Feline behaviorist reveals top 12 cat behaviors every pet parent should know
Deciphering these common cat behaviors will help you better understand your kitty and strengthen your bond
With new research indicating that 93% of feline furkid owners are confused by many of the cat behaviors they spot in their kitty, cat behaviorist Rosie Bescoby’s attempts to demystify them are sure to come as a huge relief.
Cat communication has often been a struggle for us humans to understand and it seems desperate times really do call for desperate measures with 26% of pet parents admitting to meowing at their cats in a bid to communicate with them.
While a lot of common cat behaviors may seem confusing, Bescoby believes that learning to decipher them can help bring you and your kitty closer together.
“It is always said that dogs are man’s best friend, but if you learn what your cat’s behaviours mean you might get past their aloof ways and become their partner in crime,” she explains.
So, what exactly should you be looking out for? According to Bescoby, the key to having harmony in your household hinges on you being able to decipher when your cat is wanting your company and when they’re needing some time alone.
“Being able to read these signals and knowing when to back off will make your cat happier and create a better relationship.”
And thanks to Bescoby, reading those signals has just got a whole lot easier.
The top 12 cat behaviors that all pet parents need to know
1. Making you open the door to let them in when there’s a perfectly good cat flap available – who knew that going through a cat flap could leave your kitty feeling vulnerable? It turns out that while cats are talented at lots of different things, there eyesight is less than great which makes them unable to adjust to different light levels quickly. Besides, as Bescoby points out, if you had a live-in butler chances are high you’d expect them to open the door for you too!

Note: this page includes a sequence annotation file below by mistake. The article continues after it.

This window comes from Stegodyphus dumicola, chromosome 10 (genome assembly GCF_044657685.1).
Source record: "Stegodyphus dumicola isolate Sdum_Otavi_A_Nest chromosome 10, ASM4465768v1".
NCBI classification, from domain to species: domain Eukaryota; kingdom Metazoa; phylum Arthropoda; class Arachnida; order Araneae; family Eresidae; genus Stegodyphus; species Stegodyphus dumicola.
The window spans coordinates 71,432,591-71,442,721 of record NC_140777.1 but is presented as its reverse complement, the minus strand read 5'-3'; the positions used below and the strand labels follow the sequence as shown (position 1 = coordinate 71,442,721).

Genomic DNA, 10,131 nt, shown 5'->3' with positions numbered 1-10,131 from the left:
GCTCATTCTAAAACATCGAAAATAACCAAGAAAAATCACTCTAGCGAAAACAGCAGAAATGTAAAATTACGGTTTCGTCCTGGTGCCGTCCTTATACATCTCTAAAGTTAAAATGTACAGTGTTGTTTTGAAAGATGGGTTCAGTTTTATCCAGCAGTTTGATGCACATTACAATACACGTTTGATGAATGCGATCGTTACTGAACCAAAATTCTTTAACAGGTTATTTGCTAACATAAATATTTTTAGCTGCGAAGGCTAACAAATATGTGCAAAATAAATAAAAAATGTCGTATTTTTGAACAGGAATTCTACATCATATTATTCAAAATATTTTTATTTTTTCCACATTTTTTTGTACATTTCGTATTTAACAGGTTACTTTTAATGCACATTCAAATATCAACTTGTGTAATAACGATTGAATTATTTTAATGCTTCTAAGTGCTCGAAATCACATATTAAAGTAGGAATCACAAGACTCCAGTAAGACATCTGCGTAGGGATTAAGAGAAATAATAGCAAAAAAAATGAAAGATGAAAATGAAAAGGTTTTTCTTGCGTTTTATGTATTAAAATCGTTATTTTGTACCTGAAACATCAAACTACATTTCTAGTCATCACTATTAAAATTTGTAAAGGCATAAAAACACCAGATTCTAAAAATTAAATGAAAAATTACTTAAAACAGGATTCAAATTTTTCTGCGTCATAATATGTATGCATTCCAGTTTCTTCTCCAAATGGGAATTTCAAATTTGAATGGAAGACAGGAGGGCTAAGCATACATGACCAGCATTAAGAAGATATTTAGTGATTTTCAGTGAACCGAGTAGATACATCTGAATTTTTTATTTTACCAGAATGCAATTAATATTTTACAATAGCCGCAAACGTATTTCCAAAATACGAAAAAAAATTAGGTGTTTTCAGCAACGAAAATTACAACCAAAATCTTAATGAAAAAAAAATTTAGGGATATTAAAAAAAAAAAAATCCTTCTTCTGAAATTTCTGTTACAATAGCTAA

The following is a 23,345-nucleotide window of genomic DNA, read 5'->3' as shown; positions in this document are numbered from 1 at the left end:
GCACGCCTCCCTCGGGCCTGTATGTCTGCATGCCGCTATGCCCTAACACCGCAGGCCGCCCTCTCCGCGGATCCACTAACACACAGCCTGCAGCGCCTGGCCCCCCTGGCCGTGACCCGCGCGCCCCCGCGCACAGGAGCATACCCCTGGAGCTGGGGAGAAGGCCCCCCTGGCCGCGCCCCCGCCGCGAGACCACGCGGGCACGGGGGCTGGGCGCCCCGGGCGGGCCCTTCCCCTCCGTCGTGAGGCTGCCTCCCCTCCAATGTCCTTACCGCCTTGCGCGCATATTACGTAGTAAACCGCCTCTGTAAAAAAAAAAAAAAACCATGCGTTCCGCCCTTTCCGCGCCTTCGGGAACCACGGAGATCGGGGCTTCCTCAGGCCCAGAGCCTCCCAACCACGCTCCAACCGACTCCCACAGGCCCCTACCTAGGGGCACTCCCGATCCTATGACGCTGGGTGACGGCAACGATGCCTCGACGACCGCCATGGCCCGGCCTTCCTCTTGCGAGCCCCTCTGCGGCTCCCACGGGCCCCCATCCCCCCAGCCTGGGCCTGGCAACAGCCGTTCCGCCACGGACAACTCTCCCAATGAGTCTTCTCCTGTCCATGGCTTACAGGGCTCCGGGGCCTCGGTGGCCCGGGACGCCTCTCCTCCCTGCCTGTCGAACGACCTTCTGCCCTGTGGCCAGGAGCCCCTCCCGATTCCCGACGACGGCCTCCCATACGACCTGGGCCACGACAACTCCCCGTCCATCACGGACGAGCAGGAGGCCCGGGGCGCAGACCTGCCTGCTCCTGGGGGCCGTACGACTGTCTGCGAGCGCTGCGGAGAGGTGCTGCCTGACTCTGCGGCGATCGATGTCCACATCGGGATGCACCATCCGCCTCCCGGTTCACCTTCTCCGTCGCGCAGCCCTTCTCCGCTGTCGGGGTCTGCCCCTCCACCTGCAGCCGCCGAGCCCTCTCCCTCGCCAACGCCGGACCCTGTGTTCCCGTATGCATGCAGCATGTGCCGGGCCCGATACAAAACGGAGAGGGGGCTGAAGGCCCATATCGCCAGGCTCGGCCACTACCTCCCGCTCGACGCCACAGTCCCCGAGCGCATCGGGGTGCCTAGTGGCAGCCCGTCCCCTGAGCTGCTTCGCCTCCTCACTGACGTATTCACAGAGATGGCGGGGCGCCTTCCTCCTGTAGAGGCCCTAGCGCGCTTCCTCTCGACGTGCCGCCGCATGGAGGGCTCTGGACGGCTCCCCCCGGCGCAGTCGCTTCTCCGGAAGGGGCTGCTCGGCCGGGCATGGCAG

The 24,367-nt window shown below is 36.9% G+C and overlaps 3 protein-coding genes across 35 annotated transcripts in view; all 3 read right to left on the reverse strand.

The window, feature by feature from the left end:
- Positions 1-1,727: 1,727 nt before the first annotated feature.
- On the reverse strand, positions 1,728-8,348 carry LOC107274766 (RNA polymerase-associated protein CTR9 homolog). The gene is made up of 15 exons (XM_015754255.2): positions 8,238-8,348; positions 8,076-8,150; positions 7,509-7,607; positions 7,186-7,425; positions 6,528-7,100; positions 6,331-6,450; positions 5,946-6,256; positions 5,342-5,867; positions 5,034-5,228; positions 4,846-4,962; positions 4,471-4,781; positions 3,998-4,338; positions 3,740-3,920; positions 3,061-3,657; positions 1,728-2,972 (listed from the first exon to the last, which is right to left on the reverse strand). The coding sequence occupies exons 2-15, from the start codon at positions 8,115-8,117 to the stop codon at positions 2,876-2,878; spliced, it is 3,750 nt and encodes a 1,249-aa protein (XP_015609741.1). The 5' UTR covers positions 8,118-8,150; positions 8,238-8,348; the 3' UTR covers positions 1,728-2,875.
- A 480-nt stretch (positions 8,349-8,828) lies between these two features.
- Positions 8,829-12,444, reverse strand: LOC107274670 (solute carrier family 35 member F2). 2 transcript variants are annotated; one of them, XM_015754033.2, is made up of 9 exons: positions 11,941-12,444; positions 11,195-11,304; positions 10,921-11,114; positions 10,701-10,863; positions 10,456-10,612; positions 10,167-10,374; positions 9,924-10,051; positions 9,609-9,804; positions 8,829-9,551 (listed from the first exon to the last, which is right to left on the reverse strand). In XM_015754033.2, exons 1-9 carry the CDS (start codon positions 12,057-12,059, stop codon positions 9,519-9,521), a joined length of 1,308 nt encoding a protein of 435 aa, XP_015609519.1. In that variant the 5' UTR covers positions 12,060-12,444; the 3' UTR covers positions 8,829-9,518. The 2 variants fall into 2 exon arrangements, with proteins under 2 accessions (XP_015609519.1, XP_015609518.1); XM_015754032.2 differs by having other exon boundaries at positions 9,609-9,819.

2. Sleeping on anything you’re reading - if you think your feline is sleeping on your book to get your attention, well, you’d be right.
3. Swiping inanimate objects off the side - Bescoby labels this as inherent predatory behavior and if it happens to get your attention in the process then all the better.
4. Drinking water from the glass by your bed - you may have noticed how fussy your cat is when it comes to the water they’re willing to consume and if you’ve placed their water bowl by their food bowl, it turns out that could be the reason. Cats can be fussy about where they drink, which is why they’ll often go for your glass instead.
5. Pretending they want a tummy rub...then clawing you – Cats love to show off how flexible they are with what’s known as a ‘social roll’ but they don’t want a tummy rub, although, as you’ve probably found out on more than one occasion, they may well want to play.
6. Squeezing into tiny spaces – did you know that small spaces give your kitty a sense of security? It’s true. Creating their own little hidey hole makes them feel safe and sound, so let them enjoy it.
7. Getting up high – Kitties love to be up high, so invest in a decent cat tree or give them access to a window sill so they can survey their kingdom.
8. Tail twitching while interacting with them – this is them – politely – telling you to back off.
9. Staring - Apparently, direct, fixed eye contact is threatening in cat body language and means your cat is in full predatory mode and could pounce at any time.
10. Meowing – Why do cats meow? Why, to get their human’s attention of course! It turns out cats generally don’t meow at each other; instead meowing is a method of communication they use to converse with their owners.
11. Purring – This usually happens when your cat has found some time for RnR in their busy schedule of ruling the world, but can also occur when they’re in pain to soothe themselves.
12. Kneading – If you’ve been asking yourself ‘why do cats knead?’ then you’ll be relieved to finally have an answer. Kneading is behaviour from when your cat was a kitten, when the motion stimulated getting milk from its mumma and it’s a sign of feeling safe and relaxed.
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Kathryn is a freelance writer who has spent the past three years dividing her writing time between her two great loves - pets and health and wellness. When she’s not busy crafting the perfect sentence for her features, buying guides and news pieces, she can be found hanging out with a very mischievous Cocker Spaniel and a super sassy cat, drinking copious amounts of Jasmine tea and reading all the books.
By Sara Walker
By Sara Walker